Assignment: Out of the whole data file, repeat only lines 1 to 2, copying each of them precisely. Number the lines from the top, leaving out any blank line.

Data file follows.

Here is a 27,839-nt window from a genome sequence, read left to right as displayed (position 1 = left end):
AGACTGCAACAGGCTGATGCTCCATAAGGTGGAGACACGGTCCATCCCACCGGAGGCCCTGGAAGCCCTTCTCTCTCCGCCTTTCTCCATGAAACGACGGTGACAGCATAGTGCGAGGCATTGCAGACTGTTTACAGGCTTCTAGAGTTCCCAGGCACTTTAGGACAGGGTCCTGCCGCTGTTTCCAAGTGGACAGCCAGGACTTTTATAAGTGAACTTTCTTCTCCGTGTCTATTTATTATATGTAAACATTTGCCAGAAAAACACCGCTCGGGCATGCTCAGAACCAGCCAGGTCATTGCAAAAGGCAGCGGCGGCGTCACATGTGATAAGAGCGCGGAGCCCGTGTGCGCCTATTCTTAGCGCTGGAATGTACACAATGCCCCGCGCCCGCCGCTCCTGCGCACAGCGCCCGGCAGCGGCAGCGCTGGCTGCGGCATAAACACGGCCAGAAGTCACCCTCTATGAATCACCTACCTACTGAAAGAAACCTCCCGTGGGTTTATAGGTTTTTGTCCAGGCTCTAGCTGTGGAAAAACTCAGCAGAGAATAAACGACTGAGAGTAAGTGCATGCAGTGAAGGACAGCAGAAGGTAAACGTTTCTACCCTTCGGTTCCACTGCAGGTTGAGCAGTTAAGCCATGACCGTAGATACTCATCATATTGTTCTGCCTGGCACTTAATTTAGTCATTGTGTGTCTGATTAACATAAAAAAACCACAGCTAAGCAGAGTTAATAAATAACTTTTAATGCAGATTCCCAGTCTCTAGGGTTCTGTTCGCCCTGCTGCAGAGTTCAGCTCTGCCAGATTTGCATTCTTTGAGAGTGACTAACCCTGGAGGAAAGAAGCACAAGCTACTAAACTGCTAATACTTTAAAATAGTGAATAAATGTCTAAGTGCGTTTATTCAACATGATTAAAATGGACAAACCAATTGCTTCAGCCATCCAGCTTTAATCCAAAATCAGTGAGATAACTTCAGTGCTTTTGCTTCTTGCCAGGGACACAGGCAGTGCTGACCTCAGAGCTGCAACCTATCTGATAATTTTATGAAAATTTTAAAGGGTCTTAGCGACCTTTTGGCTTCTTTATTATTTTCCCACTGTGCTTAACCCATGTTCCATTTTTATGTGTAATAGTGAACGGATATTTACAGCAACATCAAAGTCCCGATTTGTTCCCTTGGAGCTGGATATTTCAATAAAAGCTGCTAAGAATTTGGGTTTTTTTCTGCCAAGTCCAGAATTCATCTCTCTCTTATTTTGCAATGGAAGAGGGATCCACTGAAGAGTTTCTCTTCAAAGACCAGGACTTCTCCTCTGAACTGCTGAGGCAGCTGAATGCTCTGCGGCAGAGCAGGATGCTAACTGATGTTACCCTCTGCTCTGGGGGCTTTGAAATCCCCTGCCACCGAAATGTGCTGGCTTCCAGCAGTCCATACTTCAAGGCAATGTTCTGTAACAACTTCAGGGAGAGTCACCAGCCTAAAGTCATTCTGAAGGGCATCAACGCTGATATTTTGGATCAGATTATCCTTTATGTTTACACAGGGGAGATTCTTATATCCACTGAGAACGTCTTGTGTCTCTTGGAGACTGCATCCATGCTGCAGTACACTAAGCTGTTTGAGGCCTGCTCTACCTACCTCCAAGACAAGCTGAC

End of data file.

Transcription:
Here is a 27,839-nt window from a genome sequence, read left to right as displayed (position 1 = left end):
AGACTGCAACAGGCTGATGCTCCATAAGGTGGAGACACGGTCCATCCCACCGGAGGCCCTGGAAGCCCTTCTCTCTCCGCCTTTCTCCATGAAACGACGGTGACAGCATAGTGCGAGGCATTGCAGACTGTTTACAGGCTTCTAGAGTTCCCAGGCACTTTAGGACAGGGTCCTGCCGCTGTTTCCAAGTGGACAGCCAGGACTTTTATAAGTGAACTTTCTTCTCCGTGTCTATTTATTATATGTAAACATTTGCCAGAAAAACACCGCTCGGGCATGCTCAGAACCAGCCAGGTCATTGCAAAAGGCAGCGGCGGCGTCACATGTGATAAGAGCGCGGAGCCCGTGTGCGCCTATTCTTAGCGCTGGAATGTACACAATGCCCCGCGCCCGCCGCTCCTGCGCACAGCGCCCGGCAGCGGCAGCGCTGGCTGCGGCATAAACACGGCCAGAAGTCACCCTCTATGAATCACCTACCTACTGAAAGAAACCTCCCGTGGGTTTATAGGTTTTTGTCCAGGCTCTAGCTGTGGAAAAACTCAGCAGAGAATAAACGACTGAGAGTAAGTGCATGCAGTGAAGGACAGCAGAAGGTAAACGTTTCTACCCTTCGGTTCCACTGCAGGTTGAGCAGTTAAGCCATGACCGTAGATACTCATCATATTGTTCTGCCTGGCACTTAATTTAGTCATTGTGTGTCTGATTAACATAAAAAAACCACAGCTAAGCAGAGTTAATAAATAACTTTTAATGCAGATTCCCAGTCTCTAGGGTTCTGTTCGCCCTGCTGCAGAGTTCAGCTCTGCCAGATTTGCATTCTTTGAGAGTGACTAACCCTGGAGGAAAGAAGCACAAGCTACTAAACTGCTAATACTTTAAAATAGTGAATAAATGTCTAAGTGCGTTTATTCAACATGATTAAAATGGACAAACCAATTGCTTCAGCCATCCAGCTTTAATCCAAAATCAGTGAGATAACTTCAGTGCTTTTGCTTCTTGCCAGGGACACAGGCAGTGCTGACCTCAGAGCTGCAACCTATCTGATAATTTTATGAAAATTTTAAAGGGTCTTAGCGACCTTTTGGCTTCTTTATTATTTTCCCACTGTGCTTAACCCATGTTCCATTTTTATGTGTAATAGTGAACGGATATTTACAGCAACATCAAAGTCCCGATTTGTTCCCTTGGAGCTGGATATTTCAATAAAAGCTGCTAAGAATTTGGGTTTTTTTCTGCCAAGTCCAGAATTCATCTCTCTCTTATTTTGCAATGGAAGAGGGATCCACTGAAGAGTTTCTCTTCAAAGACCAGGACTTCTCCTCTGAACTGCTGAGGCAGCTGAATGCTCTGCGGCAGAGCAGGATGCTAACTGATGTTACCCTCTGCTCTGGGGGCTTTGAAATCCCCTGCCACCGAAATGTGCTGGCTTCCAGCAGTCCATACTTCAAGGCAATGTTCTGTAACAACTTCAGGGAGAGTCACCAGCCTAAAGTCATTCTGAAGGGCATCAACGCTGATATTTTGGATCAGATTATCCTTTATGTTTACACAGGGGAGATTCTTATATCCACTGAGAACGTCTTGTGTCTCTTGGAGACTGCATCCATGCTGCAGTACACTAAGCTGTTTGAGGCCTGCTCTACCTACCTCCAAGACAAGCTGAC